May 13, 2024

What have we seen from Ofsted so far in 2024?

So far, 2024 has been a busy year for Ofsted. The year started with Ofsted publishing its response to the Coroner’s Prevention of Future Deaths (“PFD”) report in January 2024, following the inquest into the death of headteacher Ruth Perry. Ofsted’s response addressed each of the recommendations made by the Coroner and set out its commitment to making improvements. As part of this, Ofsted launched its ‘Big Listen’ consultation in order to gain feedback from stakeholders in relation to how it operates as a regulator.

Ofsted has also recently published its updated guidance on complaints and its policy paper on its approach to Artificial Intelligence (“AI”). This article sets out what we have seen from Ofsted to date and what it means for providers.

Ofsted’s complaint process

On 5 April 2024, Ofsted published its updated guidance on submitting a complaint about an inspection, regulatory event or incident involving Ofsted. The guidance sets out two processes in which to submit a complaint to Ofsted (depending on the date of the event) as follows:

  • If the event happened on or before 4 April 2024
  • If the event happened after 4 April 2024

For complaints arising from inspections or events post 4 April 2024, Ofsted has stated that it expects providers to raise concerns as soon as they arise and directly with the individuals involved. An example of this is raising a concern with the lead inspector during an on-site inspection. If it is not possible to resolve concerns with the lead inspector, senior leaders can telephone Ofsted either during an inspection or the next working day to speak with a senior inspector.

Previously, providers could submit a factual accuracy check (“FAC”) to Ofsted relating to all matters and if the provider was unhappy with Ofsted’s response or the amends made to the inspection report, the provider could then submit a formal complaint to Ofsted. A FAC and complaint were two separate processes and one could follow after the other.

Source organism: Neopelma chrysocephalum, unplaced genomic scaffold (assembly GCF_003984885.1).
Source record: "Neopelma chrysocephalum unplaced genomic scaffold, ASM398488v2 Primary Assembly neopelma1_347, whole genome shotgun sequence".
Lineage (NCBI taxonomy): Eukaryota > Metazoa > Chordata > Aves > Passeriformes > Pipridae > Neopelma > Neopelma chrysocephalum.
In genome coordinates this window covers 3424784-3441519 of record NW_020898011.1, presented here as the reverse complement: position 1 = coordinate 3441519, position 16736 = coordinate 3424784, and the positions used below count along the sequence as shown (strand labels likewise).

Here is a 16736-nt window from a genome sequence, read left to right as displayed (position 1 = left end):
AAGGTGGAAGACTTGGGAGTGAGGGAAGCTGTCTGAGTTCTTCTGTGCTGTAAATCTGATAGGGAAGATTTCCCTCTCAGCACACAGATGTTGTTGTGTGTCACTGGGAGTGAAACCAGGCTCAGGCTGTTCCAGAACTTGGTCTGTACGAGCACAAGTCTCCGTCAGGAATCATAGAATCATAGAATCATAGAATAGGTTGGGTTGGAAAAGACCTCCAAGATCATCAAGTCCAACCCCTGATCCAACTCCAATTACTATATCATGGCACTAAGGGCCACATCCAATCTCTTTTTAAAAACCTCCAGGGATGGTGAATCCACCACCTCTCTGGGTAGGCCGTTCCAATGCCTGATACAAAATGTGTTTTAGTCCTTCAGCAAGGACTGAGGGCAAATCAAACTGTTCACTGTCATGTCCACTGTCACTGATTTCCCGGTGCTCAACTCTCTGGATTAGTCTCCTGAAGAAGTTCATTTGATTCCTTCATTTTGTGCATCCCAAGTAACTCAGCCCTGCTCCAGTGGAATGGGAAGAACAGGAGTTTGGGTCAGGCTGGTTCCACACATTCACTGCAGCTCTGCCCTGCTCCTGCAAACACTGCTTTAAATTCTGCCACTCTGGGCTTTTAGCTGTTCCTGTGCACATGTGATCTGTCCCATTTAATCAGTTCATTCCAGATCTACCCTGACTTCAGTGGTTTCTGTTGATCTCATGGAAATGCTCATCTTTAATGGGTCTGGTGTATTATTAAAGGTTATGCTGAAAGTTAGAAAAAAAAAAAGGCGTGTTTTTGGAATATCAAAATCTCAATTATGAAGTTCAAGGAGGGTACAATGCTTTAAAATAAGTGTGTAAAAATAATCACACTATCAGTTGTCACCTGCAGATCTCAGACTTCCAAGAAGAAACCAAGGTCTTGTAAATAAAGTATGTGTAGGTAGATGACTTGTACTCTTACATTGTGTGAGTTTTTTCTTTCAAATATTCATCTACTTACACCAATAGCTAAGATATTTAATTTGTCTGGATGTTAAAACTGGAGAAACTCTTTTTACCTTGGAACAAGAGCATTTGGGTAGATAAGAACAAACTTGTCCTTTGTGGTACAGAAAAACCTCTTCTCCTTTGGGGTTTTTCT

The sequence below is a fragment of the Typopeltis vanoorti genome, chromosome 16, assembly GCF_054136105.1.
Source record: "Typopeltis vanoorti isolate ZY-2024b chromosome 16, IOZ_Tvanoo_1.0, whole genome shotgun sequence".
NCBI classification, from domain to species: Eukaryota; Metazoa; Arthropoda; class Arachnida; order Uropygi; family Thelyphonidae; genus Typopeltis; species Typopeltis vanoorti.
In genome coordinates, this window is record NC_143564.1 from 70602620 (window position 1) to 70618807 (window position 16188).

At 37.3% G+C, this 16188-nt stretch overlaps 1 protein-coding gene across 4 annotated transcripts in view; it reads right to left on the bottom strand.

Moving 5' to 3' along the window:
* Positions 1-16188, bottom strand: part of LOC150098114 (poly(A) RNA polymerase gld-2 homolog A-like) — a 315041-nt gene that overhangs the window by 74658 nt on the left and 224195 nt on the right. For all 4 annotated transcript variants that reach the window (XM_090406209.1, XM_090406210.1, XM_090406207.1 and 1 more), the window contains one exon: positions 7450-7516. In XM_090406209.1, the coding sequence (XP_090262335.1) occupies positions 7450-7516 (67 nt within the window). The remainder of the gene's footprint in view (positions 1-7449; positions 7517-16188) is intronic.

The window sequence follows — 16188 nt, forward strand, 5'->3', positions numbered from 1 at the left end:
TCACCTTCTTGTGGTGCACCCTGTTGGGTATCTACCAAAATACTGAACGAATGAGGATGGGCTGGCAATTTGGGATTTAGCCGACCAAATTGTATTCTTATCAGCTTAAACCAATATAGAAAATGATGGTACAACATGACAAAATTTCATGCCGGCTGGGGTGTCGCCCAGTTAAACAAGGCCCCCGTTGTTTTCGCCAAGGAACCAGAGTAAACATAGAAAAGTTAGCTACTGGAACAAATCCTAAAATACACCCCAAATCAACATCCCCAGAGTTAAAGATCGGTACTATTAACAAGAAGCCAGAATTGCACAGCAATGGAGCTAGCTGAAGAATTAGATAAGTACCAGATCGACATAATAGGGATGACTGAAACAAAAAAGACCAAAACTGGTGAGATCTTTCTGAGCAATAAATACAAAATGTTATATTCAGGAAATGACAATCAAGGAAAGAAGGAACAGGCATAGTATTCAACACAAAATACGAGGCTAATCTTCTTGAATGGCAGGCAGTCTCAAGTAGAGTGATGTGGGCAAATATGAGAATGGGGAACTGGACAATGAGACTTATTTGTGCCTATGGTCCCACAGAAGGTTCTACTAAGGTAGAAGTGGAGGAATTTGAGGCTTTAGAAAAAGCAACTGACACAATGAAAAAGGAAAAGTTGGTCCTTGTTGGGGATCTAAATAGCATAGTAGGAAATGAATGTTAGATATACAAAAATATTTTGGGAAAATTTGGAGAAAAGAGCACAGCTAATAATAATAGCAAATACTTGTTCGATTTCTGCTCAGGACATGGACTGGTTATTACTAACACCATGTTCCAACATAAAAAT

Ofsted’s new guidance states that, “…If you have previously chosen to highlight minor points of clarity or factual accuracy when you received your draft inspection report, we will not normally accept any formal complaint or challenge later.” In practice this means that providers can either submit a FAC response or they can submit a formal complaint. As a public body, Ofsted has a duty to exercise its discretion when applying its guidance. Therefore, although Ofsted states that it won’t “normally” accept a formal complaint or challenge at a later stage, each case turns on its own facts and there might be arguments that can be made in order for a complaint to be considered at a later stage. If you are provider who needs assistance in relation to a FAC response or complaint, our regulatory team at RWK Goodman can help with this.

We do not currently know what Ofsted means in terms of “minor points of clarity or factual accuracy”. Ofsted has not yet published any guidance on this. Therefore, it is not clear at this stage whether it is best for providers to submit a FAC response or a complaint. 

Ofsted's approach to Artificial Intelligence

On 24 April 2024, Ofsted published a policy paper in relation to how it will use AI and its position in relation to the use of AI by providers.

Ofsted’s position is that it supports innovation and the use of AI where it improves the education and care of children as it recognises that these tools can help providers to make better-informed decisions, reduce workload and lead to innovative ways of working.

Ofsted has said that it will consider a provider’s use of AI and its impact on children by the effect that it has on the criteria set out within its inspection frameworks. Importantly though, Ofsted will not directly inspect the quality of AI tools. This means that providers are responsible for ensuring that the use of AI does not have a detrimental impact on the quality of their provision or decisions they take.

Any providers who use AI within their organisation should ensure that they have robust policies and procedures in place in relation to its use. Policies and procedures should also set out what steps they should take to mitigate risks. As with all policies, staff need to receive appropriate training and support in order to understand and comply with them.


It is likely that we will see more from Ofsted over the coming months and it will be interesting to see how Ofsted responds to the ‘Big Listen’ consultation and how this shapes its future regulatory approach.

Providers will also want to see how Ofsted’s complaints process works in practice and it is  hoped that Ofsted will publish guidance in relation to what exactly is meant by “minor points” of factual accuracy.

How can we help?

If you are a provider who is experiencing any regulatory issues with Ofsted, our lawyers at RWK Goodman can assist with this.

For further information, call:

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